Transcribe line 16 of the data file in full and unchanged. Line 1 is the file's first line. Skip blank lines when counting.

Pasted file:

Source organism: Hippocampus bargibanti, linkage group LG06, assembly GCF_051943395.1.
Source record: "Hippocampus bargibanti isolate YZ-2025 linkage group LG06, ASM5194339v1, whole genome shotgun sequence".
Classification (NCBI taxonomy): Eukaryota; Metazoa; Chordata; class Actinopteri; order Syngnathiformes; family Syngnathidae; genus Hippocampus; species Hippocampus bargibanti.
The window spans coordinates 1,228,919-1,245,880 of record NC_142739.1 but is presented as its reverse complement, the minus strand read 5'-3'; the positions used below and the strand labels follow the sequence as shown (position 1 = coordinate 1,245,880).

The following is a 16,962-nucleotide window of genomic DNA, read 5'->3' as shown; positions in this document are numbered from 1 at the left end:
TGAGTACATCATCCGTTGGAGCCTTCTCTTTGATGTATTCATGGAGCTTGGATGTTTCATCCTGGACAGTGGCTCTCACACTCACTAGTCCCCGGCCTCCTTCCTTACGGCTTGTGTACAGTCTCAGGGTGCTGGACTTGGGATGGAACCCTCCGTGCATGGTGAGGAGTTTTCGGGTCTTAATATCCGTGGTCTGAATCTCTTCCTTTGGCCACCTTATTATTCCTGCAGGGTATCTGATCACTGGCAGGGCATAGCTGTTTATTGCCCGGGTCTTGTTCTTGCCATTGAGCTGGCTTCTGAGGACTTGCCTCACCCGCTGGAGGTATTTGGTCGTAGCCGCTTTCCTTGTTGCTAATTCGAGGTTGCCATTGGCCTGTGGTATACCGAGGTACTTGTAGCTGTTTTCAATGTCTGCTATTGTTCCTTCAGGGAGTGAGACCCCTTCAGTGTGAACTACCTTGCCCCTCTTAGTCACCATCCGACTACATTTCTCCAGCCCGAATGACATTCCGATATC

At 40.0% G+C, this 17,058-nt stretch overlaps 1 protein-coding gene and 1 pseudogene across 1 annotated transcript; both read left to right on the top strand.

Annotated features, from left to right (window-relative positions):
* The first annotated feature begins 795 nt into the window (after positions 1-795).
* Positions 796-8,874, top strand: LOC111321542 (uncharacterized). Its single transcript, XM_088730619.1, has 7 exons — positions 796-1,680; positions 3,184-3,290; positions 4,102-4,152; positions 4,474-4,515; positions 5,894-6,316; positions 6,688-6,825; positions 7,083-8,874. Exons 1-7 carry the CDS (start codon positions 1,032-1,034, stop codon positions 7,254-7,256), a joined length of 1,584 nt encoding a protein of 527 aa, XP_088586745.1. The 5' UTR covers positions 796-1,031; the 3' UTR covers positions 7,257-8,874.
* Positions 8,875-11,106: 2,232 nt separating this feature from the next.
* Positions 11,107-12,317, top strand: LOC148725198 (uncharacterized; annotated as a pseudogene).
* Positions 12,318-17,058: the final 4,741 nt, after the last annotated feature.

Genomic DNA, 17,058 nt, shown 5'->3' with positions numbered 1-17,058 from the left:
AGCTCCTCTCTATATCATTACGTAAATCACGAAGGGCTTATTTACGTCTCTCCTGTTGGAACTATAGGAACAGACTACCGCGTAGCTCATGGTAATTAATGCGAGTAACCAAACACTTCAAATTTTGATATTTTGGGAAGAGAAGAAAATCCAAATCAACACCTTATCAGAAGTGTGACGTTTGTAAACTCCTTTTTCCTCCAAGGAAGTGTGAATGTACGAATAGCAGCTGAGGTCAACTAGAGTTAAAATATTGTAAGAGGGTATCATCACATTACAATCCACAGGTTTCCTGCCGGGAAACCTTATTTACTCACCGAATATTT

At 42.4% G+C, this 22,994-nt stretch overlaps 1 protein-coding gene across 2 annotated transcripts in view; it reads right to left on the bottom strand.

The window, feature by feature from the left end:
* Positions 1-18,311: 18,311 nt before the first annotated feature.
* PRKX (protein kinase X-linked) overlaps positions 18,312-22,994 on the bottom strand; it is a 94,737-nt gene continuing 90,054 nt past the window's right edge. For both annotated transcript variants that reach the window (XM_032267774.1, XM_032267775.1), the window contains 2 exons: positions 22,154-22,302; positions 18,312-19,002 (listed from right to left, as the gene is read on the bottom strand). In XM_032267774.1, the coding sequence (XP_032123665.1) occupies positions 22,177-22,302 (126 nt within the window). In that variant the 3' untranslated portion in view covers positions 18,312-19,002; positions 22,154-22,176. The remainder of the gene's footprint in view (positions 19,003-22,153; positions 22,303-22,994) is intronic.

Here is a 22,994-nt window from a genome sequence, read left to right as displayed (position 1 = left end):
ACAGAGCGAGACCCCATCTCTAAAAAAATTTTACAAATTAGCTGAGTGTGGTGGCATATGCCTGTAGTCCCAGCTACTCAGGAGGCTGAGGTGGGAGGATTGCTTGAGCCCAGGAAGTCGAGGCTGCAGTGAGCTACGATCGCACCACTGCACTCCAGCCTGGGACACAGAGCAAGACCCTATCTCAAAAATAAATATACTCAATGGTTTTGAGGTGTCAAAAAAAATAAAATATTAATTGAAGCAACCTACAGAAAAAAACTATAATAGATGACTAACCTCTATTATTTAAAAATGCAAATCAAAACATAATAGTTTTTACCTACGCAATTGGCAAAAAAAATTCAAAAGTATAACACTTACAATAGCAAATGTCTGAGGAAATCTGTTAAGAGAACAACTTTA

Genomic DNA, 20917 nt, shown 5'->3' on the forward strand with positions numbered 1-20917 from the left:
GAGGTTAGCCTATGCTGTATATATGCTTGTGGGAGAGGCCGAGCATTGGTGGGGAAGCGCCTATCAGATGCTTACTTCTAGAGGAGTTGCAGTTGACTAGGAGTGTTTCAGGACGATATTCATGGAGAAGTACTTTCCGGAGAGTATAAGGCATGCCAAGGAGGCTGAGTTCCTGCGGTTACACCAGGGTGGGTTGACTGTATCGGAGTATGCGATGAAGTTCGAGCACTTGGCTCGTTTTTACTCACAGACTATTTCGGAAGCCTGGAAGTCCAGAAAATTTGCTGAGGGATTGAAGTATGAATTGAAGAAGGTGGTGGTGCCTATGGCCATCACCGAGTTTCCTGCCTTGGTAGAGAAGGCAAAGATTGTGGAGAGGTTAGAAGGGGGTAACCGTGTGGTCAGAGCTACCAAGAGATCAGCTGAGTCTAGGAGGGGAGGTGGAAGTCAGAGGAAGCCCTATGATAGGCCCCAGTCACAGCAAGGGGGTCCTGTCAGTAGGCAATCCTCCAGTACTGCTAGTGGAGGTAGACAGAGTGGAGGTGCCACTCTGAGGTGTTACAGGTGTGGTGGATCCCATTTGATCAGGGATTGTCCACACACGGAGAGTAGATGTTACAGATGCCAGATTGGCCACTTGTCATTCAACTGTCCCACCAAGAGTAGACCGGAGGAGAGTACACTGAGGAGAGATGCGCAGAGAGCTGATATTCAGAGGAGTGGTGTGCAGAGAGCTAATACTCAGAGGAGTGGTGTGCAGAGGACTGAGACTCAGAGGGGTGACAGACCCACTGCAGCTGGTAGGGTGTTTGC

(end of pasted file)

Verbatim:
At 42.4% G+C, this 22,994-nt stretch overlaps 1 protein-coding gene across 2 annotated transcripts in view; it reads right to left on the bottom strand.